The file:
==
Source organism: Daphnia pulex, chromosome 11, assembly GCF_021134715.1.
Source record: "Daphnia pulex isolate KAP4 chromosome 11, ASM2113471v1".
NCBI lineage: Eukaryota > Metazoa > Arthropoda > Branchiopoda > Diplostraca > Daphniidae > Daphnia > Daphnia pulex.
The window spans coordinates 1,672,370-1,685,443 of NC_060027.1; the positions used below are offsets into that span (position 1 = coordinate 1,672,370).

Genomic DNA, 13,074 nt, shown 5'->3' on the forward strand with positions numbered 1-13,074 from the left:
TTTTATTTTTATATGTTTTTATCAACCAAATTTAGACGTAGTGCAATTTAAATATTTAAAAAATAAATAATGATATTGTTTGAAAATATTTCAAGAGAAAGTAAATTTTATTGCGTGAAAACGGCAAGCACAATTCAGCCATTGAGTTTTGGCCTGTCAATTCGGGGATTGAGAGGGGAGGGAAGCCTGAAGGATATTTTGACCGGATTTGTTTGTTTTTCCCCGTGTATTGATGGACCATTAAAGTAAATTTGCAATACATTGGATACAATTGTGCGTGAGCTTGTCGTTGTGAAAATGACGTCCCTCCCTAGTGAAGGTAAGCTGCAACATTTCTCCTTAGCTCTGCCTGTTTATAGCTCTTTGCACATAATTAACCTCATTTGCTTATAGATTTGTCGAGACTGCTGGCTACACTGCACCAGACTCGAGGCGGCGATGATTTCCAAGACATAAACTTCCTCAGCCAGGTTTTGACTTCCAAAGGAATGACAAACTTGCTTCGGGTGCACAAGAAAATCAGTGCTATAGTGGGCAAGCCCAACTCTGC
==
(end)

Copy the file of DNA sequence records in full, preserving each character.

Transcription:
Source organism: Daphnia pulex, chromosome 11, assembly GCF_021134715.1.
Source record: "Daphnia pulex isolate KAP4 chromosome 11, ASM2113471v1".
NCBI lineage: Eukaryota > Metazoa > Arthropoda > Branchiopoda > Diplostraca > Daphniidae > Daphnia > Daphnia pulex.
The window spans coordinates 1,672,370-1,685,443 of NC_060027.1; the positions used below are offsets into that span (position 1 = coordinate 1,672,370).

Genomic DNA, 13,074 nt, shown 5'->3' on the forward strand with positions numbered 1-13,074 from the left:
TTTTATTTTTATATGTTTTTATCAACCAAATTTAGACGTAGTGCAATTTAAATATTTAAAAAATAAATAATGATATTGTTTGAAAATATTTCAAGAGAAAGTAAATTTTATTGCGTGAAAACGGCAAGCACAATTCAGCCATTGAGTTTTGGCCTGTCAATTCGGGGATTGAGAGGGGAGGGAAGCCTGAAGGATATTTTGACCGGATTTGTTTGTTTTTCCCCGTGTATTGATGGACCATTAAAGTAAATTTGCAATACATTGGATACAATTGTGCGTGAGCTTGTCGTTGTGAAAATGACGTCCCTCCCTAGTGAAGGTAAGCTGCAACATTTCTCCTTAGCTCTGCCTGTTTATAGCTCTTTGCACATAATTAACCTCATTTGCTTATAGATTTGTCGAGACTGCTGGCTACACTGCACCAGACTCGAGGCGGCGATGATTTCCAAGACATAAACTTCCTCAGCCAGGTTTTGACTTCCAAAGGAATGACAAACTTGCTTCGGGTGCACAAGAAAATCAGTGCTATAGTGGGCAAGCCCAACTCTGC